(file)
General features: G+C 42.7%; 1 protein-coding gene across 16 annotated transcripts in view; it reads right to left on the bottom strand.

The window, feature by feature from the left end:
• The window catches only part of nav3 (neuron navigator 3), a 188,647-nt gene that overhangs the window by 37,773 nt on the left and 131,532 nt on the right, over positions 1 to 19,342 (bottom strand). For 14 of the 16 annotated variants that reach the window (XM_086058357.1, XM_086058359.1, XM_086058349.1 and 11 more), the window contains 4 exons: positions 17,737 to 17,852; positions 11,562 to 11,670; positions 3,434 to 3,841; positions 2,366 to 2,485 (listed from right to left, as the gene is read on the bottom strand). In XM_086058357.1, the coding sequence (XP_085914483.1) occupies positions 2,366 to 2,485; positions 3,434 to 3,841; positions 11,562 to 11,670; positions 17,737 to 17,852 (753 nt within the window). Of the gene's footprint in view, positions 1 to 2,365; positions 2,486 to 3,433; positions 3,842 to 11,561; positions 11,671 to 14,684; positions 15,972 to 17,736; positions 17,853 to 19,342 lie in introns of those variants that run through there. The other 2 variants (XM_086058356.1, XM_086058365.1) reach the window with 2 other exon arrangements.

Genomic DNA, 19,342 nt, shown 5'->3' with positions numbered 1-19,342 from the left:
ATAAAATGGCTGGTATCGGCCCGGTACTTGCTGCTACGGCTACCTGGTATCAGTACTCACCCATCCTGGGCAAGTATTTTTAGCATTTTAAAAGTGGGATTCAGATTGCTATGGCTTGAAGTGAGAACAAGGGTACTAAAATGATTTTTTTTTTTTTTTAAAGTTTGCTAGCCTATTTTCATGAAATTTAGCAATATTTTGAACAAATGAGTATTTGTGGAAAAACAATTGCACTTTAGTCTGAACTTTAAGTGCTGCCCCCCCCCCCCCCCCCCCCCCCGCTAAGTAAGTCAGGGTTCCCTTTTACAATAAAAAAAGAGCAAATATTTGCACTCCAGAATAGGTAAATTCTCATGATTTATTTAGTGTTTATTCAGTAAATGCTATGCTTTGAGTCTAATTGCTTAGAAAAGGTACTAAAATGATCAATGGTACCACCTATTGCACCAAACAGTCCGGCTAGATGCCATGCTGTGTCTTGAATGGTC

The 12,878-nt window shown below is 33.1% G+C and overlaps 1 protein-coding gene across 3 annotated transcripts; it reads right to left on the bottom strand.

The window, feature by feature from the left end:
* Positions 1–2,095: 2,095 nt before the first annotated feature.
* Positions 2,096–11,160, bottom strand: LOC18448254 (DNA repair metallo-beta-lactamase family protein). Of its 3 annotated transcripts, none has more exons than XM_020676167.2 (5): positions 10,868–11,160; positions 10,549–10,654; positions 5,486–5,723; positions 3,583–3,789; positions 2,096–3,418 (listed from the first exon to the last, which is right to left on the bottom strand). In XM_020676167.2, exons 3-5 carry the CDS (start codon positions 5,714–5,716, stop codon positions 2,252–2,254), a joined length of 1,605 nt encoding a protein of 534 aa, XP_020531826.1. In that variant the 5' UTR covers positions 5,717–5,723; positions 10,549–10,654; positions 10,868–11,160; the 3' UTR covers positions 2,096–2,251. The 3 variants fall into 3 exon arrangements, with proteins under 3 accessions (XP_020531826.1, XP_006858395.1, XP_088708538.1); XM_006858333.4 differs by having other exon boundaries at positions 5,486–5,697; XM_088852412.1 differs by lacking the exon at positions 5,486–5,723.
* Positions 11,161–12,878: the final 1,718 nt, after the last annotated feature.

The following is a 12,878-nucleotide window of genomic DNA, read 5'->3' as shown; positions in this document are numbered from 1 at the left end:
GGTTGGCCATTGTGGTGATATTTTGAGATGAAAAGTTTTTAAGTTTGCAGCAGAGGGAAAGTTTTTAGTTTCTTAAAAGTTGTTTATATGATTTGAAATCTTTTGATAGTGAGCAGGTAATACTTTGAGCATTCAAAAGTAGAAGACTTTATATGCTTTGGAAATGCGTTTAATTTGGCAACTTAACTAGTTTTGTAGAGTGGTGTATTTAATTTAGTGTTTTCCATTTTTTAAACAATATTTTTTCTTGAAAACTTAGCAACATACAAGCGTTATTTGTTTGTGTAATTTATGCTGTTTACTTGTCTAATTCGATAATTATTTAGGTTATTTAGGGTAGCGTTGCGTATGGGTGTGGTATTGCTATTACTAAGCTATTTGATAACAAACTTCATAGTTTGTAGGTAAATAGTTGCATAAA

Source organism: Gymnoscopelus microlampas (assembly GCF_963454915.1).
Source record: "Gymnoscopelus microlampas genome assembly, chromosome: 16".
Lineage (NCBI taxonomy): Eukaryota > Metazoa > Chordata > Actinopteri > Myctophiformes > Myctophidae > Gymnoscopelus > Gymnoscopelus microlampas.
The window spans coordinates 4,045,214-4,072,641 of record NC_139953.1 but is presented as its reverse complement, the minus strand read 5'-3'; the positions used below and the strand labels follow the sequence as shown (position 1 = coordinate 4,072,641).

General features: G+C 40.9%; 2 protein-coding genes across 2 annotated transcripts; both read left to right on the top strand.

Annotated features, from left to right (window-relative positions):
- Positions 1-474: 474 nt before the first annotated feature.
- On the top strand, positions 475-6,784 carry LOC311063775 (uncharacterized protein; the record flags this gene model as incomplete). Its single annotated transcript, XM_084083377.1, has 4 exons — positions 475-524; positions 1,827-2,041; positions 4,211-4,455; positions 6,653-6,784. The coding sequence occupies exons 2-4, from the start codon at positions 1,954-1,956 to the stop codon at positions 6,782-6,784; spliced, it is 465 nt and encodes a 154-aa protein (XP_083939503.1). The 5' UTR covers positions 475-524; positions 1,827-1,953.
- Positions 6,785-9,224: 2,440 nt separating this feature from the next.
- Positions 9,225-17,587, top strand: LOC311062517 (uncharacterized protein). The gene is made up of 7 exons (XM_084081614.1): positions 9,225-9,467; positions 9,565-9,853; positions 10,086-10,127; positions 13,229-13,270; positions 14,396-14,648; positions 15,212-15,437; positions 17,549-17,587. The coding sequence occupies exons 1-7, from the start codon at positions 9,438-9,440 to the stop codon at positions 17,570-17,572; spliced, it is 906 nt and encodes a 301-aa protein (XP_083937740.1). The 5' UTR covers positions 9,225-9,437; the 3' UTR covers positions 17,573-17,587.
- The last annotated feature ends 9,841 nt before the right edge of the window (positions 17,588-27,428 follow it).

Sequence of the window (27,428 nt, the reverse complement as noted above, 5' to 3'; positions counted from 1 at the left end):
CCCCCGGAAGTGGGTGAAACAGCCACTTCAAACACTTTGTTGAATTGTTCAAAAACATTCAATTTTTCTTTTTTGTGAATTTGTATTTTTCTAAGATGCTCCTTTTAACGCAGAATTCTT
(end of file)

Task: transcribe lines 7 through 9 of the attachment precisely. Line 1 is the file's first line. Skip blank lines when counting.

The window, feature by feature from the left end:
* Positions 1–2,095: 2,095 nt before the first annotated feature.
* Positions 2,096–11,160, bottom strand: LOC18448254 (DNA repair metallo-beta-lactamase family protein). Of its 3 annotated transcripts, none has more exons than XM_020676167.2 (5): positions 10,868–11,160; positions 10,549–10,654; positions 5,486–5,723; positions 3,583–3,789; positions 2,096–3,418 (listed from the first exon to the last, which is right to left on the bottom strand). In XM_020676167.2, exons 3-5 carry the CDS (start codon positions 5,714–5,716, stop codon positions 2,252–2,254), a joined length of 1,605 nt encoding a protein of 534 aa, XP_020531826.1. In that variant the 5' UTR covers positions 5,717–5,723; positions 10,549–10,654; positions 10,868–11,160; the 3' UTR covers positions 2,096–2,251. The 3 variants fall into 3 exon arrangements, with proteins under 3 accessions (XP_020531826.1, XP_006858395.1, XP_088708538.1); XM_006858333.4 differs by having other exon boundaries at positions 5,486–5,697; XM_088852412.1 differs by lacking the exon at positions 5,486–5,723.